Local comic book artist collaborates on Batman
A seemingly common man sits outside Java House on a fall afternoon. Unbeknown to many, he has a secret identity.
Well-known comic book author Phillip Hester has drawn and written comic books since he knew how to pick up a pencil.
“ I never really grew up; I’m still a kid at heart.” He said.
Hester derives his inspiration from his inner child. He remembers his teacher from high school catching him in the act of drawing instead of taking notes. The teacher had told him, “I can tell this is what you want to do with your life — keep your grades up, and you can draw in my class anytime you want.”
“That was the first form of adult validation for my career,” Hester said.
This turning point marked the beginning in Hester’s career of a comic book artist and writer.
Hester first worked for the Silverwolf publishing company. He also worked for the The Daily Iowan for two years while he attended the University of Iowa from 1984 to 1988.
“It was natural for me to tell stories with pictures and express myself,” he said.
As an independent contractor, he has worked for almost all of the major comic-book publishing companies. Currently he works with Marvel and DC.
Hester’s notable work includes Swamp Thing, Wonder Woman, Firebreather, Green Arrow, The Wretch, and The Bionic Man, just to name a few.
One of his most recent works, Batman: Legends of the Dark Knight, is not like the everyday comic.
Hester said he changed Batman’s costume to create a more modernized look similar to the movies. DC Comics, the publisher of the new chronicle, is trying to make some inroads with the digital delivery of comic-book stories.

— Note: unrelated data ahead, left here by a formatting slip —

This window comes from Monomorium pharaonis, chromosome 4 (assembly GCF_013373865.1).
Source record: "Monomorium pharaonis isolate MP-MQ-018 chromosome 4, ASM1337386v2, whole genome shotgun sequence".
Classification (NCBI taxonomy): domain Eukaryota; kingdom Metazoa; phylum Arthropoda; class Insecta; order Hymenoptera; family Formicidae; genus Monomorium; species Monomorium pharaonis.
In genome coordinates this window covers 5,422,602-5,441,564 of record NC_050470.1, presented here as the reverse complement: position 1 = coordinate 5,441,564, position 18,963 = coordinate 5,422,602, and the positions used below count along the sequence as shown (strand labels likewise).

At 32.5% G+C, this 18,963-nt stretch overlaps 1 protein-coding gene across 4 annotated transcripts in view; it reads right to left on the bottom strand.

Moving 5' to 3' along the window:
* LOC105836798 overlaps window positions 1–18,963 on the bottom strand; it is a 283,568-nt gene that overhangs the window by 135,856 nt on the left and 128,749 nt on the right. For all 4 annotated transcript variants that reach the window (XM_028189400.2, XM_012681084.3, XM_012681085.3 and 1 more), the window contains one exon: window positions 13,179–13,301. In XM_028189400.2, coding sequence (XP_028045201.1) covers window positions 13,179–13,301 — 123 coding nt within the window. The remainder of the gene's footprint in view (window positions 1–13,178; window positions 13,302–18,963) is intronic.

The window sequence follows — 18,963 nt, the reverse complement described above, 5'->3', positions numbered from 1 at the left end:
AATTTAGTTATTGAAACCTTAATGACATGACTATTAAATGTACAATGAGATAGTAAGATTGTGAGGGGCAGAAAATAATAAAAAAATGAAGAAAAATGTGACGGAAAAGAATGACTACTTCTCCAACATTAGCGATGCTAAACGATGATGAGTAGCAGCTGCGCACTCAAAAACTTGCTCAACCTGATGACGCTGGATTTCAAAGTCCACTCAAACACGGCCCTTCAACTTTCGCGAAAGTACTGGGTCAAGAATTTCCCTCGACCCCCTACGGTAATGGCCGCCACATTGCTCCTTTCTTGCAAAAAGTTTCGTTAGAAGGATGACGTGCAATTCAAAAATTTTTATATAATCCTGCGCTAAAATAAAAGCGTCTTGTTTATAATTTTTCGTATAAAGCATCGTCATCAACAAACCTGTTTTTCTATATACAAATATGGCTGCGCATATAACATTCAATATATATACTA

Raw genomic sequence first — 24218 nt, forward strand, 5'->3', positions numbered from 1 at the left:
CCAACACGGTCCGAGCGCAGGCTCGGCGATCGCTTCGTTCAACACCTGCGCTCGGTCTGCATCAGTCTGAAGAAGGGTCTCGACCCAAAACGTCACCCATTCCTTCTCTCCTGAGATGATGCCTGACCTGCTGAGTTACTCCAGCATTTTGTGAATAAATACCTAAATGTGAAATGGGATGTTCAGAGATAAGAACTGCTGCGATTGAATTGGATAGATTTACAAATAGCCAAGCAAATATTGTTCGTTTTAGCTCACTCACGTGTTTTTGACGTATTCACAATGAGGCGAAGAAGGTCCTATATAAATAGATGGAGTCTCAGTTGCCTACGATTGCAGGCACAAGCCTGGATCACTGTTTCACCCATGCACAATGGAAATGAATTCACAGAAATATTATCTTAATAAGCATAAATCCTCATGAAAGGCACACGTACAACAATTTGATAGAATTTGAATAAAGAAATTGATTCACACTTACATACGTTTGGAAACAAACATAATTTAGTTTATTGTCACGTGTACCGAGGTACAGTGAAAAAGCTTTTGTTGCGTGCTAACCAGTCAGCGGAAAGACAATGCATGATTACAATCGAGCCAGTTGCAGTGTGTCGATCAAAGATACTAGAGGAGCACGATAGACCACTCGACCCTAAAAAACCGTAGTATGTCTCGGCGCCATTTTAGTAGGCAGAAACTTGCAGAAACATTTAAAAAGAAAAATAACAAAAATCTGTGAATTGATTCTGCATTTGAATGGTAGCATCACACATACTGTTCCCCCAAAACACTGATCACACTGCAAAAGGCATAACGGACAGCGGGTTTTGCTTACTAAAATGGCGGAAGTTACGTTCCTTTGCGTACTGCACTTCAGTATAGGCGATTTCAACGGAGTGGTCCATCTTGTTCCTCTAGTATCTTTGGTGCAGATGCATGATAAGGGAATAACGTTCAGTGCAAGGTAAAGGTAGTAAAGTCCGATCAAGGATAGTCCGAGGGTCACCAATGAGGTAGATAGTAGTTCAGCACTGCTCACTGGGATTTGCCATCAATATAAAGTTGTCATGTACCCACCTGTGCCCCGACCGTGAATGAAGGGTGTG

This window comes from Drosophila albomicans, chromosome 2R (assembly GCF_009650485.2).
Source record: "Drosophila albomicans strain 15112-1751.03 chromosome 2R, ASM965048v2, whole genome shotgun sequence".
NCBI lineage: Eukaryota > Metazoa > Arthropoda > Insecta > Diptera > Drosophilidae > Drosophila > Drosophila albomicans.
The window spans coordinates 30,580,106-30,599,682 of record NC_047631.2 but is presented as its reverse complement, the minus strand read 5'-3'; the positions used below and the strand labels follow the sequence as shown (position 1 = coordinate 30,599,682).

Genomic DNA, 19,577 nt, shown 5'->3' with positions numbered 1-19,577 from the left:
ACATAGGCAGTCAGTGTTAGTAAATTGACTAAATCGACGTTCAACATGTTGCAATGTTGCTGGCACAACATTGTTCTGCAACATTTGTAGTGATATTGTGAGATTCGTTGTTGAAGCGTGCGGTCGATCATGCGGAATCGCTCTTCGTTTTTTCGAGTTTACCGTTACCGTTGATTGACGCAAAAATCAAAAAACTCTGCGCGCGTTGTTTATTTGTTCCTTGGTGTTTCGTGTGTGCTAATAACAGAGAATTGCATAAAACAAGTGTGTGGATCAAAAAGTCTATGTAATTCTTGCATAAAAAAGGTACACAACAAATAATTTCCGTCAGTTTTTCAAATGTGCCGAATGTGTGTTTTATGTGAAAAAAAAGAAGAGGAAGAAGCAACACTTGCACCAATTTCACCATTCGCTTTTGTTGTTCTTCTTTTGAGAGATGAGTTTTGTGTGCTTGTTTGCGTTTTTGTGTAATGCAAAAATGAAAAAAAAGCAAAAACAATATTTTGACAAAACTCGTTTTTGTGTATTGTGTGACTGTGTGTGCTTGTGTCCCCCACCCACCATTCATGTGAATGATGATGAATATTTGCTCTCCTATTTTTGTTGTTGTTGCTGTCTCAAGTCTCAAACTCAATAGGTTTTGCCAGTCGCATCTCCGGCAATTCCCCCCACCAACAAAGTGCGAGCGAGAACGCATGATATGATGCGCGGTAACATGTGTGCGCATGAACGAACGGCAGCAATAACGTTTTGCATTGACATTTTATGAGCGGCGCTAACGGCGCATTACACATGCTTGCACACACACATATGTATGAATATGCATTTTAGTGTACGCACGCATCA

“It is different than the everyday comic or your timeless batman stories,” he said.
The story takes place in Gotham City, similar to the well-known Batman tale. Slam Bradley, the main detective, teams up with Batman to take down evil crime lords, such as the Black Mask and the Joker. Hester’s artistic style is evident with the high contrast in the comic’s images. There are dark and heavy shadows and darker superheroes.
Hester says some of the changes are due to the remake of Slam Bradley, who is from the very first issues of Batman in 1940.
“He hasn’t been seen in comics very often, so we thought it would be fun to revive him in our issue,” he said.
Although Hester has written and drawn more than 300 comics, he said Batman was one of his favorites to work on. In collaboration with writer Josh Fialkov, the two worked for six months on what is similar to a screenplay with dialogue, stage directions, and camera angles to describe the scene. The script was then turned over to the artist who is to take the screenplay and turn it into a storyboard.
“If there is a good relationship with the writer, it is collaborative,” Hester said.
Fialkov said his and Hester’s writer-artist relationship is ideal.
“He is a genius,” Fialkov said. “Few people in comics have the complete package, but Phil is one of them. He is a brilliant, genre-defining artist.”
Fialkov has worked for Marvel, DC, Dynamite, IDW, Image, Top Cow, and Random House. Working from Los Angeles, he helped write the issue of Batman with Hester.
“I’m driven to tell stories the way junkies are driven to heroin,” he said. “It’s something that’s so deep inside me, I don’t know that I could ever stop.”
Eric Gapstur also worked on the new Batman story. He was the inker — a person who uses inking to add artistic energy to a comic. The art of inking can add shading, energy, and texture when done well.
The Belle Plaine, Iowa, native met Hester at a comic-book store while in college at Iowa State University, where he was an art and design major. Hester had noticed a quality in Gapstur’s work and asked him to consider inking comics professionally. Since then, Gapsture has inked Hester’s “pencils” such as Green Hornet, The Immortals, and Green Arrow.
“Batman was certainly the most exciting,” Gapstur said.
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